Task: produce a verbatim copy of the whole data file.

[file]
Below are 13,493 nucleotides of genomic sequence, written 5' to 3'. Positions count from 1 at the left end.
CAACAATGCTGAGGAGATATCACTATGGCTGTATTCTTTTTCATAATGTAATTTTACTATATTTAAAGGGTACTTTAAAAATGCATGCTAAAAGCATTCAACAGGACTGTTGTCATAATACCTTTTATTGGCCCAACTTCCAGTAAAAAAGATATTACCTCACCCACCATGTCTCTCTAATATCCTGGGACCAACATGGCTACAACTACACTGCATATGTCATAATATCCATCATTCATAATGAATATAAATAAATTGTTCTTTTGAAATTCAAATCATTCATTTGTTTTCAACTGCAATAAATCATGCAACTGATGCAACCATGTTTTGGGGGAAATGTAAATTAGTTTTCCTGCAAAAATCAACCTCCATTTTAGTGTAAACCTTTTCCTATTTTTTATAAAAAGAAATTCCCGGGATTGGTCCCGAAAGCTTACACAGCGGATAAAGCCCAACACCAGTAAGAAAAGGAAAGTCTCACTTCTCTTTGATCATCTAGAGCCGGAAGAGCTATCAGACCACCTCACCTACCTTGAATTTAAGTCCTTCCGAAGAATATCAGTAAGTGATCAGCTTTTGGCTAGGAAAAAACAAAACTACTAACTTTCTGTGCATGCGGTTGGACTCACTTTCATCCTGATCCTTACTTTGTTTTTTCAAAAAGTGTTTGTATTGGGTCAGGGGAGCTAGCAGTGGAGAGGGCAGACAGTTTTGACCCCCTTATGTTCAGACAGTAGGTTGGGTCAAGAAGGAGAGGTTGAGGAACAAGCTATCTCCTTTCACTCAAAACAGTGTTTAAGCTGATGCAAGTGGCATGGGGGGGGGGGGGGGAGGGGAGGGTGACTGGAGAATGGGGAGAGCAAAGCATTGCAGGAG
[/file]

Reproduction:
Below are 13,493 nucleotides of genomic sequence, written 5' to 3'. Positions count from 1 at the left end.
CAACAATGCTGAGGAGATATCACTATGGCTGTATTCTTTTTCATAATGTAATTTTACTATATTTAAAGGGTACTTTAAAAATGCATGCTAAAAGCATTCAACAGGACTGTTGTCATAATACCTTTTATTGGCCCAACTTCCAGTAAAAAAGATATTACCTCACCCACCATGTCTCTCTAATATCCTGGGACCAACATGGCTACAACTACACTGCATATGTCATAATATCCATCATTCATAATGAATATAAATAAATTGTTCTTTTGAAATTCAAATCATTCATTTGTTTTCAACTGCAATAAATCATGCAACTGATGCAACCATGTTTTGGGGGAAATGTAAATTAGTTTTCCTGCAAAAATCAACCTCCATTTTAGTGTAAACCTTTTCCTATTTTTTATAAAAAGAAATTCCCGGGATTGGTCCCGAAAGCTTACACAGCGGATAAAGCCCAACACCAGTAAGAAAAGGAAAGTCTCACTTCTCTTTGATCATCTAGAGCCGGAAGAGCTATCAGACCACCTCACCTACCTTGAATTTAAGTCCTTCCGAAGAATATCAGTAAGTGATCAGCTTTTGGCTAGGAAAAAACAAAACTACTAACTTTCTGTGCATGCGGTTGGACTCACTTTCATCCTGATCCTTACTTTGTTTTTTCAAAAAGTGTTTGTATTGGGTCAGGGGAGCTAGCAGTGGAGAGGGCAGACAGTTTTGACCCCCTTATGTTCAGACAGTAGGTTGGGTCAAGAAGGAGAGGTTGAGGAACAAGCTATCTCCTTTCACTCAAAACAGTGTTTAAGCTGATGCAAGTGGCATGGGGGGGGGGGGGGGAGGGGAGGGTGACTGGAGAATGGGGAGAGCAAAGCATTGCAGGAG